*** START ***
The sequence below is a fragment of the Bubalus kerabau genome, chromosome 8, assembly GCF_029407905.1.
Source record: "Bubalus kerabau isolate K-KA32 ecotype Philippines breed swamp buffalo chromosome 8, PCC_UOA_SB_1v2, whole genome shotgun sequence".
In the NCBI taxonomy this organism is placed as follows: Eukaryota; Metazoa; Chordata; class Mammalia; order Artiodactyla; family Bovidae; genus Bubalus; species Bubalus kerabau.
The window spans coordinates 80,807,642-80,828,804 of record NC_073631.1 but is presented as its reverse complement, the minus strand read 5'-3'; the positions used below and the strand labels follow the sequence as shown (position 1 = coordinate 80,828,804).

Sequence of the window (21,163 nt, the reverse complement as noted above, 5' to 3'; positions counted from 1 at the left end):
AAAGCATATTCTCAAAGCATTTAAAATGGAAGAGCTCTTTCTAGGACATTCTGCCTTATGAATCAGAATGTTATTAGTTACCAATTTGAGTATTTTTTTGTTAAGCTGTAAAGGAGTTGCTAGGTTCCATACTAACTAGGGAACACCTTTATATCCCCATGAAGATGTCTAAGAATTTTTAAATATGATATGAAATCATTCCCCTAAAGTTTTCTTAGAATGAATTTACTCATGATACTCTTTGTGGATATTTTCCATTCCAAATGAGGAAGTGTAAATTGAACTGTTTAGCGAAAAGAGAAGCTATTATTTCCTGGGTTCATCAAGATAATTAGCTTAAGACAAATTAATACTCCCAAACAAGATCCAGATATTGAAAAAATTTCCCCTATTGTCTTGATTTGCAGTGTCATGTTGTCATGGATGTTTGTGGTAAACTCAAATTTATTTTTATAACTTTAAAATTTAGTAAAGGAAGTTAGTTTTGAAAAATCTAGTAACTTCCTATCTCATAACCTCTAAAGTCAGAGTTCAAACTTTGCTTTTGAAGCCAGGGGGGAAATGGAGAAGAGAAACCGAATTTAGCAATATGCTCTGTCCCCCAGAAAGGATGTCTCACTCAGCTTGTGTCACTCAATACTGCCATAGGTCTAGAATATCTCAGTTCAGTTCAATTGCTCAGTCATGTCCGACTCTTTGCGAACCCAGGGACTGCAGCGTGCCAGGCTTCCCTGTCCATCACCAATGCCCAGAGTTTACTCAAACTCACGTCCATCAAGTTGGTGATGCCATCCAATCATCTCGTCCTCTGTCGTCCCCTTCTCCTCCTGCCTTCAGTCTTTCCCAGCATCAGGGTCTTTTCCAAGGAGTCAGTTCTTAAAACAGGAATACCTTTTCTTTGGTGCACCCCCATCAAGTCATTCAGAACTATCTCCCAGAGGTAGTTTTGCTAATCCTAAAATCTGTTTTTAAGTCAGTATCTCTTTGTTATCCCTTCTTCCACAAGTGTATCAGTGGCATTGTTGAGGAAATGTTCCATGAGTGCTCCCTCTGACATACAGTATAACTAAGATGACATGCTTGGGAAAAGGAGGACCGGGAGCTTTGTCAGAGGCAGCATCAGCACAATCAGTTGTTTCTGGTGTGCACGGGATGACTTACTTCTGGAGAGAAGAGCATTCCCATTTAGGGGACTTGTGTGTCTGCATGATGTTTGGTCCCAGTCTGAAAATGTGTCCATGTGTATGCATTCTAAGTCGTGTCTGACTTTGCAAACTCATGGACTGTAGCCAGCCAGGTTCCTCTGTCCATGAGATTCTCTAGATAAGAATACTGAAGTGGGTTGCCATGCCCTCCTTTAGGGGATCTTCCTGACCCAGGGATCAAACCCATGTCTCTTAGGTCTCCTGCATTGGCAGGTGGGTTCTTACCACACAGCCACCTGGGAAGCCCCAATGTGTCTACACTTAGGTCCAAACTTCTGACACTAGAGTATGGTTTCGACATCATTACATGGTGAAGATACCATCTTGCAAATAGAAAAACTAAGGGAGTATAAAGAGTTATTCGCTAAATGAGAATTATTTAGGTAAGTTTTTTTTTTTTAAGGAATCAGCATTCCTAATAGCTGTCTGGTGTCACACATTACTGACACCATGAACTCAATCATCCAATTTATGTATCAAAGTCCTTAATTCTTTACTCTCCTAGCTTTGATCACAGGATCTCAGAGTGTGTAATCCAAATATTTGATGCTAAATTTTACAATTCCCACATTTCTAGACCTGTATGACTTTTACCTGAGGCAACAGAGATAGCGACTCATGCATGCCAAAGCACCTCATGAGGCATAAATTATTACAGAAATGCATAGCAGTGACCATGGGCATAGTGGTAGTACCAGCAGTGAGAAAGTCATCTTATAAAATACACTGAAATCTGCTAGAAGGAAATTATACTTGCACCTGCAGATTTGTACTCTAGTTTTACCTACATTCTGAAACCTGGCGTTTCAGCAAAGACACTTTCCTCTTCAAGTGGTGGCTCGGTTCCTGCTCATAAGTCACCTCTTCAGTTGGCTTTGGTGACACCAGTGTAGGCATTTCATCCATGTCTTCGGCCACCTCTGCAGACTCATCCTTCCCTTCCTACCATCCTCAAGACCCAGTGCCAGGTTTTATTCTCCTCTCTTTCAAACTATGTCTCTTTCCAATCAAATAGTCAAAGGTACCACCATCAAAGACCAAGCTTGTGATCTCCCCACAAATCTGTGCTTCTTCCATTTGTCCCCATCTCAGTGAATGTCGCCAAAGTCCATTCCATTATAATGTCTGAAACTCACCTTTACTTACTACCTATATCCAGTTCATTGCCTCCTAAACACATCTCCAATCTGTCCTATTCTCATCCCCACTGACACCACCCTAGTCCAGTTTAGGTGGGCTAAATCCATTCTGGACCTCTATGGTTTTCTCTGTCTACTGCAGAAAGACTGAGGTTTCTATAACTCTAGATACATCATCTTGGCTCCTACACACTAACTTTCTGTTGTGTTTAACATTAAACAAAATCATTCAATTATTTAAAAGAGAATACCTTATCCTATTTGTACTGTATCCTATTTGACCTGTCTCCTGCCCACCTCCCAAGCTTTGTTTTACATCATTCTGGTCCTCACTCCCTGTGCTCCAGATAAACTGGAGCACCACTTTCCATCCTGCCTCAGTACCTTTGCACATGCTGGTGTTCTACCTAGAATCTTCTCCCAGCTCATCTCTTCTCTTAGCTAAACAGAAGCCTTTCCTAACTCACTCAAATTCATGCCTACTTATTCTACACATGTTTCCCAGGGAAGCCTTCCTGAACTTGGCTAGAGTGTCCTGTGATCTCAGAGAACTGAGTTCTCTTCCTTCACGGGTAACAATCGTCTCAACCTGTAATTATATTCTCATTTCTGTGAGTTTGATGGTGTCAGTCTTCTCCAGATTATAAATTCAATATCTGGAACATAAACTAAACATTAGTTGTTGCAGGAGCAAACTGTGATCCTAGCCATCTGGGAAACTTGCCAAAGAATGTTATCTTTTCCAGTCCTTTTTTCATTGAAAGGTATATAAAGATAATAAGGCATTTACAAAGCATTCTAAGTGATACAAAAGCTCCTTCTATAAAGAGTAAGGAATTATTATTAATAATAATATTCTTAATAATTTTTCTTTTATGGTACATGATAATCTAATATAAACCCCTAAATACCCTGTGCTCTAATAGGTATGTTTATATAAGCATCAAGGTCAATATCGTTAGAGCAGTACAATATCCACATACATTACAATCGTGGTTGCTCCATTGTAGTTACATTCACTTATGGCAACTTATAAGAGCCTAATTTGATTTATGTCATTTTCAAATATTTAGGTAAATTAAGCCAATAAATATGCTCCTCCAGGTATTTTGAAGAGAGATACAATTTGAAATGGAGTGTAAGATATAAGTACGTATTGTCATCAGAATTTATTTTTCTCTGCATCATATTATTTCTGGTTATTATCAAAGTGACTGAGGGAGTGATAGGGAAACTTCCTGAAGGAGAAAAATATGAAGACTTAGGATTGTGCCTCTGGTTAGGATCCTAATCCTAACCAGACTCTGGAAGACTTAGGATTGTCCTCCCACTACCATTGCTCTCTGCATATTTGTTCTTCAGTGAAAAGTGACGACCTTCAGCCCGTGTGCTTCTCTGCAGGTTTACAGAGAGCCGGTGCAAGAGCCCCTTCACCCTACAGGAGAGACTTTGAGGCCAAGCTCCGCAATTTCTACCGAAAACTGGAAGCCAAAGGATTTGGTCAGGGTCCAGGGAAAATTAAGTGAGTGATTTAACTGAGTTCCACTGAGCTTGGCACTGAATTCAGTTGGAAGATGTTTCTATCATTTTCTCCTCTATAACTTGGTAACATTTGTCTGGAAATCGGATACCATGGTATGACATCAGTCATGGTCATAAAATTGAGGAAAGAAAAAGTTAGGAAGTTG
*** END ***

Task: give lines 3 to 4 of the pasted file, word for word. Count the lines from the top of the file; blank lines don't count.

In the NCBI taxonomy this organism is placed as follows: Eukaryota; Metazoa; Chordata; class Mammalia; order Artiodactyla; family Bovidae; genus Bubalus; species Bubalus kerabau.
The window spans coordinates 80,807,642-80,828,804 of record NC_073631.1 but is presented as its reverse complement, the minus strand read 5'-3'; the positions used below and the strand labels follow the sequence as shown (position 1 = coordinate 80,828,804).